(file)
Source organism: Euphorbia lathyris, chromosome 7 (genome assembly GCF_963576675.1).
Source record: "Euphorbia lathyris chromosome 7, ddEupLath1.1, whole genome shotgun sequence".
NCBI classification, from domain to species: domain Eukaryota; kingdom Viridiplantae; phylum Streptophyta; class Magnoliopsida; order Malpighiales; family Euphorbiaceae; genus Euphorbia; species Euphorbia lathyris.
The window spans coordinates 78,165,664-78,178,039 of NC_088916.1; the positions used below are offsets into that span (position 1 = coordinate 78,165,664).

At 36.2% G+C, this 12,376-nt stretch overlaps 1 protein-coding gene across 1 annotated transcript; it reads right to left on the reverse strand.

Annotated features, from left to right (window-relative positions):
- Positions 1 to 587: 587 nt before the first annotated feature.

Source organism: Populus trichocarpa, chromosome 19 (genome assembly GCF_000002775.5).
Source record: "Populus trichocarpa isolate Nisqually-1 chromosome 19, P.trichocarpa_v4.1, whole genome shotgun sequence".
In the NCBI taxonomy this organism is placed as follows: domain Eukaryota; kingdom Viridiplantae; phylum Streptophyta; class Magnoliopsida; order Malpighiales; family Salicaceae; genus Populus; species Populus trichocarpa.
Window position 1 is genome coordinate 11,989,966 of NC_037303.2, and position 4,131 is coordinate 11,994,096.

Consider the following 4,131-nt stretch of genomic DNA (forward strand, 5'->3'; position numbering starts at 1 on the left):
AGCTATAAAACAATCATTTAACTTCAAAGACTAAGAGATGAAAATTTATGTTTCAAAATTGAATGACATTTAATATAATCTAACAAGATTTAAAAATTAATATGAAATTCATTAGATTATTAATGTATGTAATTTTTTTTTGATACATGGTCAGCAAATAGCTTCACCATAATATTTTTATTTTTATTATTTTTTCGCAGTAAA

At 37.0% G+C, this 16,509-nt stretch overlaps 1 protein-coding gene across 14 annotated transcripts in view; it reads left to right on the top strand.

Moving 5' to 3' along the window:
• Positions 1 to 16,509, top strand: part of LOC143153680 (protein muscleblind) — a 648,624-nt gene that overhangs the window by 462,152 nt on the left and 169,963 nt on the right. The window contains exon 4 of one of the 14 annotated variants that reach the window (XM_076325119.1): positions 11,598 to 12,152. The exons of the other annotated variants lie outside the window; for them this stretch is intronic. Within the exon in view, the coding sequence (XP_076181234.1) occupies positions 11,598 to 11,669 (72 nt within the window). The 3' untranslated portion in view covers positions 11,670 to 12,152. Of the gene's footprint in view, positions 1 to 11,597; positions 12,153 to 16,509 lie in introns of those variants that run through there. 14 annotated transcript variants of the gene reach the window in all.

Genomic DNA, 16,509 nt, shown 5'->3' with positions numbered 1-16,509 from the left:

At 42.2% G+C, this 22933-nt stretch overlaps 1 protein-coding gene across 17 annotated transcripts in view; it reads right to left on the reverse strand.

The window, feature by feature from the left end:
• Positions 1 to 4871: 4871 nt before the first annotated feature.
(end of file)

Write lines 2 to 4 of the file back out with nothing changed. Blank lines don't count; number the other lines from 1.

Source record: "Euphorbia lathyris chromosome 7, ddEupLath1.1, whole genome shotgun sequence".
NCBI classification, from domain to species: domain Eukaryota; kingdom Viridiplantae; phylum Streptophyta; class Magnoliopsida; order Malpighiales; family Euphorbiaceae; genus Euphorbia; species Euphorbia lathyris.
The window spans coordinates 78,165,664-78,178,039 of NC_088916.1; the positions used below are offsets into that span (position 1 = coordinate 78,165,664).